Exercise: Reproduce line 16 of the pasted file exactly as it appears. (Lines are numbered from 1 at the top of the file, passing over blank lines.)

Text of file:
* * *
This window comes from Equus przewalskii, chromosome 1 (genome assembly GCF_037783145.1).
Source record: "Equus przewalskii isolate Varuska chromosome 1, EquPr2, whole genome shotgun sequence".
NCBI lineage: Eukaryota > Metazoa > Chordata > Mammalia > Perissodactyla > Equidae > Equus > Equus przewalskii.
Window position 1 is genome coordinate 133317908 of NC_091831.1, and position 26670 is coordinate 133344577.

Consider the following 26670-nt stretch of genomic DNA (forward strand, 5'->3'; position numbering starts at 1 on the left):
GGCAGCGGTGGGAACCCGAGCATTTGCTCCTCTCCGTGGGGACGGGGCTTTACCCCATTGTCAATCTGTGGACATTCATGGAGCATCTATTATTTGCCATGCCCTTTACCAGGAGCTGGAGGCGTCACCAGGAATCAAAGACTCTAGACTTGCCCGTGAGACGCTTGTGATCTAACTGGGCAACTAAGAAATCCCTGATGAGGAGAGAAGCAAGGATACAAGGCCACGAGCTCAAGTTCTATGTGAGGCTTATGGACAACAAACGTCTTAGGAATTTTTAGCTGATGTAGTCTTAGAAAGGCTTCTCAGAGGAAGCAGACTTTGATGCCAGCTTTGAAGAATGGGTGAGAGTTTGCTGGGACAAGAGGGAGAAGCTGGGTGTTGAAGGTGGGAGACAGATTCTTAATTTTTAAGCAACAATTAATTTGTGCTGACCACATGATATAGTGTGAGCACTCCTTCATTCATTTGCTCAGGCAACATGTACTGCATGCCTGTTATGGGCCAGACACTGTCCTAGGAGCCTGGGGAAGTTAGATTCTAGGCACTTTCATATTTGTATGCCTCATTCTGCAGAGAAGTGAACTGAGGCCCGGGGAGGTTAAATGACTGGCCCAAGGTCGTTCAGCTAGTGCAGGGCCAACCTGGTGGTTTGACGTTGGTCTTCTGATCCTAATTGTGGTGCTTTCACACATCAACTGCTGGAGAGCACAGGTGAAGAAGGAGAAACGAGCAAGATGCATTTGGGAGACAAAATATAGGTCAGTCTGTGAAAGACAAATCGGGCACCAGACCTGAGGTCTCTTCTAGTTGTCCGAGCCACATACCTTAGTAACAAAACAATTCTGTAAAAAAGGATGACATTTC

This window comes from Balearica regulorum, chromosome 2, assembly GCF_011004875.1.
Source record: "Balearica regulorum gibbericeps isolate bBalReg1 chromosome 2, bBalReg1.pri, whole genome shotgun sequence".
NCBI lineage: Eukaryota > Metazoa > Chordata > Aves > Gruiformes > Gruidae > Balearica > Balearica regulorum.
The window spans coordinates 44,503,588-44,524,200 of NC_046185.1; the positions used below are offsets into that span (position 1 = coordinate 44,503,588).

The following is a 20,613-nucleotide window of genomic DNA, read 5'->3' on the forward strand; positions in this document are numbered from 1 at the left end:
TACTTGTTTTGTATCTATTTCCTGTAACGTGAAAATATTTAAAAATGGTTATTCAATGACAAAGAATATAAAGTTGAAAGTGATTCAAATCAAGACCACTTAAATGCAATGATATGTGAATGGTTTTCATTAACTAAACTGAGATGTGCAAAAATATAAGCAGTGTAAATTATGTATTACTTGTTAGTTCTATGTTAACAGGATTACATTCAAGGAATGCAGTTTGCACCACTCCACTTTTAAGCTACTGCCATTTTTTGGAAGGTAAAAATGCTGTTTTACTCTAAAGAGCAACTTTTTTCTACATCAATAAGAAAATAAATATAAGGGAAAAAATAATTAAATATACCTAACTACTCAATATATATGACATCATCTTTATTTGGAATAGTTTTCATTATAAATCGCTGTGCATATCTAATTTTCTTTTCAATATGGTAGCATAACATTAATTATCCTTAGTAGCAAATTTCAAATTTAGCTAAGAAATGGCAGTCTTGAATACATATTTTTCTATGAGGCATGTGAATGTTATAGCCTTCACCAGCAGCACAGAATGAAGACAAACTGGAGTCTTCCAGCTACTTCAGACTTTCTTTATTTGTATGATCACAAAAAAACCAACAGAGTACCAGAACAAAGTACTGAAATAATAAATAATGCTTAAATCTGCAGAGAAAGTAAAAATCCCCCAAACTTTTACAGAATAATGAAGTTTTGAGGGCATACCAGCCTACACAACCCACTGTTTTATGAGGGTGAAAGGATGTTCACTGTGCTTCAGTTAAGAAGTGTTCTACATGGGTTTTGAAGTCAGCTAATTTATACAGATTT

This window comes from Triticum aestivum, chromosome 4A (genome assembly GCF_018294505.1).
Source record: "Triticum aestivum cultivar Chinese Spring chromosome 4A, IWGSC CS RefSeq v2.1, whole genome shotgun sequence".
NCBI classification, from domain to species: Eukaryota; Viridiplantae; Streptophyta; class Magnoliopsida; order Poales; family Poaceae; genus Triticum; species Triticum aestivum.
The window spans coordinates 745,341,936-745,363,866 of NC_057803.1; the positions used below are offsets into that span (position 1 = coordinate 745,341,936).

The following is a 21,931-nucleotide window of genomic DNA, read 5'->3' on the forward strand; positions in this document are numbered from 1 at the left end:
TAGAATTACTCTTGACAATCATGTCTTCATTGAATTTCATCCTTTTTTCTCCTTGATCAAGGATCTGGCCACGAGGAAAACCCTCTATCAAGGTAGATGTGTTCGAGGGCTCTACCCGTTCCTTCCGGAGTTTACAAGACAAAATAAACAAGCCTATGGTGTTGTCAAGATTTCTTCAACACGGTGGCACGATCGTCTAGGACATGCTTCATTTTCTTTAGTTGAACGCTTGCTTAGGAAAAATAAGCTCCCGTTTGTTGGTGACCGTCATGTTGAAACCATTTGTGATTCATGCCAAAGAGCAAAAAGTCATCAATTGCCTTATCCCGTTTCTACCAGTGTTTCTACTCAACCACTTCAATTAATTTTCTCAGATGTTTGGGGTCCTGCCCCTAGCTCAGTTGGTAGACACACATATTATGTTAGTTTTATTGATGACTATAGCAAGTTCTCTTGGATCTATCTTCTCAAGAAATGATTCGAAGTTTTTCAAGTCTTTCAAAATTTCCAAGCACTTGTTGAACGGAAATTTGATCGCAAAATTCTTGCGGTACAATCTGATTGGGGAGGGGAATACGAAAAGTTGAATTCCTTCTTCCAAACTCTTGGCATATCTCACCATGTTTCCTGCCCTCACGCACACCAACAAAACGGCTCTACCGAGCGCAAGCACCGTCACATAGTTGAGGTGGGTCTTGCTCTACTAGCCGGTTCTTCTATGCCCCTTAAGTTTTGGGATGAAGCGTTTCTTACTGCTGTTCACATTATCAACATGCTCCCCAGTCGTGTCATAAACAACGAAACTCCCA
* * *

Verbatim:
The window spans coordinates 745,341,936-745,363,866 of NC_057803.1; the positions used below are offsets into that span (position 1 = coordinate 745,341,936).